By my calculations, my tantrum lasted at least two years, maybe three. That I didn’t get mad at God sooner was really a testimony to how afraid I was of Him. Even so, I didn’t want to be angry at all and was trying every way I knew how to get free of my bitterness. Have you noticed that when you are carrying an angry grudge against someone, it seems like everything they do just sets you off? I would go to Him almost every night when I was in the thick of this season of anger and say things like, “Father, I’m so upset about what You allowed to happen today, but I don’t want to be angry with You about it.” It’s too late, son. You already are. Come, let me have it. AndI would. I would really let Him have it!
One time I shouted so much before releasing the pain to Him in prayer and resubmitting to His leadership over me that I ended up hoarse the next day. All the women on staff at Christ Church made such a fuss over me that I started feeling guilty. They thought I had laryngitis and was bravely “suffering for Jesus.” I looked up to the Lord—we were patched up by then—and shared a good laugh. If they only knew; I didn’t tell them though! They would have tried to help me and I sensed that this was something that could only be worked out between God and me directly. The simple truth is that if I had gone to a prayer partner or a counselor every time I had an emotional problem from the past, I would have worn out every Christian in Georgia. I was willing to take the hardest things to anyone who was halfway equipped and willing, but I knew that I had to do most of the mountain moving myself.
I may be making light of this season in my life, but it really was a time of very intense anguish. I carried such a knot of emotional pain in my right side just below the ribs that I would gladly have cut it out with a knife, if only it were a true physical pain. After everyone was in bed I would get in my car and seek out secluded spots where I could cry and rage, then release whatever had come up to God on the strength of believing Roman 8:28 over it all: ”for the sake of Your redemptive purposes I accept even this...” I had a very real sense that the Holy Spirit was bringing up one broken piece of the past after another and helping me give it to God by this means. Like a fisherman of the soul, He was using events in the present to hook into things of my past that I had pushed down below conscious level. I tried in every way to cooperate with that process, but it was very taxing and tedious.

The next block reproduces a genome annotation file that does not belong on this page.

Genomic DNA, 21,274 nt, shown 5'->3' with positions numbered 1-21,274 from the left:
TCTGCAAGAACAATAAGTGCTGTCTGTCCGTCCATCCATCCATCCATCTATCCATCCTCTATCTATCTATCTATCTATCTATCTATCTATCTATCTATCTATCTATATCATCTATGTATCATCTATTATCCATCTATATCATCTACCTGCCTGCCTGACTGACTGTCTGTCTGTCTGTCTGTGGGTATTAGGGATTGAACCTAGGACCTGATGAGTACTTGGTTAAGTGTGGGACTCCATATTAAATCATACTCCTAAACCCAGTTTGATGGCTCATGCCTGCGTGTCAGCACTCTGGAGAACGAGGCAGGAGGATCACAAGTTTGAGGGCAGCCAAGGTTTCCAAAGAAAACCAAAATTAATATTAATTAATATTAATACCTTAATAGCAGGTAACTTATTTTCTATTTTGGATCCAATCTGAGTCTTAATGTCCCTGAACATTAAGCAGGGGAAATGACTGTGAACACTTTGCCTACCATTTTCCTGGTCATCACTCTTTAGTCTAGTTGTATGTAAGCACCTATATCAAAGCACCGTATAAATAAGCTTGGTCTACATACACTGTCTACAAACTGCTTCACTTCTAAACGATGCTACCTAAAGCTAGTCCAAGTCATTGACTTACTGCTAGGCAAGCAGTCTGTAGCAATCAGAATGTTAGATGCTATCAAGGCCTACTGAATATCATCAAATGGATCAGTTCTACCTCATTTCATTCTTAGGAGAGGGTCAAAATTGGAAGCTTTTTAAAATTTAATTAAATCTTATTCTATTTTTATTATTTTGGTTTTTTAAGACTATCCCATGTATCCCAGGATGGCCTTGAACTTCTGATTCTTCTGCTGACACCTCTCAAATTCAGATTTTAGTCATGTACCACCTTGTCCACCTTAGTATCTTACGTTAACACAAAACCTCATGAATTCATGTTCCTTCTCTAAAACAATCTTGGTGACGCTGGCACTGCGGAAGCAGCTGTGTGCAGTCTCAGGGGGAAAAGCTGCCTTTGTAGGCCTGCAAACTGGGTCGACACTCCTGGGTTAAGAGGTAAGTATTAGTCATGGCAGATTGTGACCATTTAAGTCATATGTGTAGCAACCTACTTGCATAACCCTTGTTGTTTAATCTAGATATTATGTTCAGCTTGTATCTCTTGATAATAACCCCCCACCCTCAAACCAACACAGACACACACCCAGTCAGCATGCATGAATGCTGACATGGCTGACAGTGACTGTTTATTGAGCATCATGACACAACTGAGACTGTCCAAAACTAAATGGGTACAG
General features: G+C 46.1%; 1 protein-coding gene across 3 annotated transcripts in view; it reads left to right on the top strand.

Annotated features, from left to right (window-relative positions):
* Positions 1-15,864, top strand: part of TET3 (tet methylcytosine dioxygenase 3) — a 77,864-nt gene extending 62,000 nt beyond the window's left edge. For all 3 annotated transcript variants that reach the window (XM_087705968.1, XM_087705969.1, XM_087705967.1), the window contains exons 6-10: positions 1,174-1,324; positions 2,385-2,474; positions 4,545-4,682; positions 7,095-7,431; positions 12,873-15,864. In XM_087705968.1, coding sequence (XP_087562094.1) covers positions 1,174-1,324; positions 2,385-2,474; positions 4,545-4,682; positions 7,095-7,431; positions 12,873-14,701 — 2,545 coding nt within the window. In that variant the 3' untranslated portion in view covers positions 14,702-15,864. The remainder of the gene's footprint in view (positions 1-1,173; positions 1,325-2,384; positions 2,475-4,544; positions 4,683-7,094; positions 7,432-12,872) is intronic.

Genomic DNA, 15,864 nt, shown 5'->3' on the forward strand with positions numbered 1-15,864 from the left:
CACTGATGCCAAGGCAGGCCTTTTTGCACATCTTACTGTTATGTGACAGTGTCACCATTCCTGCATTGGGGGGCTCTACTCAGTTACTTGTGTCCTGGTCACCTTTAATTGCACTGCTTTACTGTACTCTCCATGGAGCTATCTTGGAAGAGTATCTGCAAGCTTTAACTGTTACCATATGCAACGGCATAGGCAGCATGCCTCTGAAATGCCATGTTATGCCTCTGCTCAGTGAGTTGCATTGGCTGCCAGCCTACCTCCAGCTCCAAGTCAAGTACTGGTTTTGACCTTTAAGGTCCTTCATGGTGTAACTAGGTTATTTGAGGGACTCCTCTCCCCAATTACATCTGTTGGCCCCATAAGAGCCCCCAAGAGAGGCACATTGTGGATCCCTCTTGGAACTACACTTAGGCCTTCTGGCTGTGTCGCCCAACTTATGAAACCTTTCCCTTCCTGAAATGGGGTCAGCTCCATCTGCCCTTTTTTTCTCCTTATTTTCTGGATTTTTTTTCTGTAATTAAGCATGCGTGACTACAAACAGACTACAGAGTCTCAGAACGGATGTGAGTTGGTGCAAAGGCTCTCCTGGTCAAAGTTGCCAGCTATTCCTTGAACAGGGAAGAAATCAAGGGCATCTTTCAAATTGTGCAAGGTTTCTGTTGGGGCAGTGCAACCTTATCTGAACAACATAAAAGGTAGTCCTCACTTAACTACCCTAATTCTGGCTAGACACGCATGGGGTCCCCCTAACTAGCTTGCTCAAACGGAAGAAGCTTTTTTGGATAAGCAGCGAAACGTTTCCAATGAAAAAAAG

Eventually, even more healing from the occult damage came through three major moments of ministry. First, I finally identified “death and the grave” as the spirit that came upon me when the real hell almost swallowed me in actual death. Naming it brought the necessary conviction, and I commanded it to leave. This was something I had tried to do a few years earlier while still in seminary, but with no success. This time that deep-seated fear was gone. Second, during this same time in the mid-90s, I was prayed over for at least two hours of intense ministry in the Spirit at a local church—this went a long way towards mending that place in me which still held a terror of being cast into hell again. While that was taking place the Lord showed me that I myself could never make those same mistakes again, now that I knew Him. It is a new day reverberated in my mind. A few years later a pastor broke the curse of what I had “heard” as my sentence of final judgment and eternal damnation. That put the icing on the cake.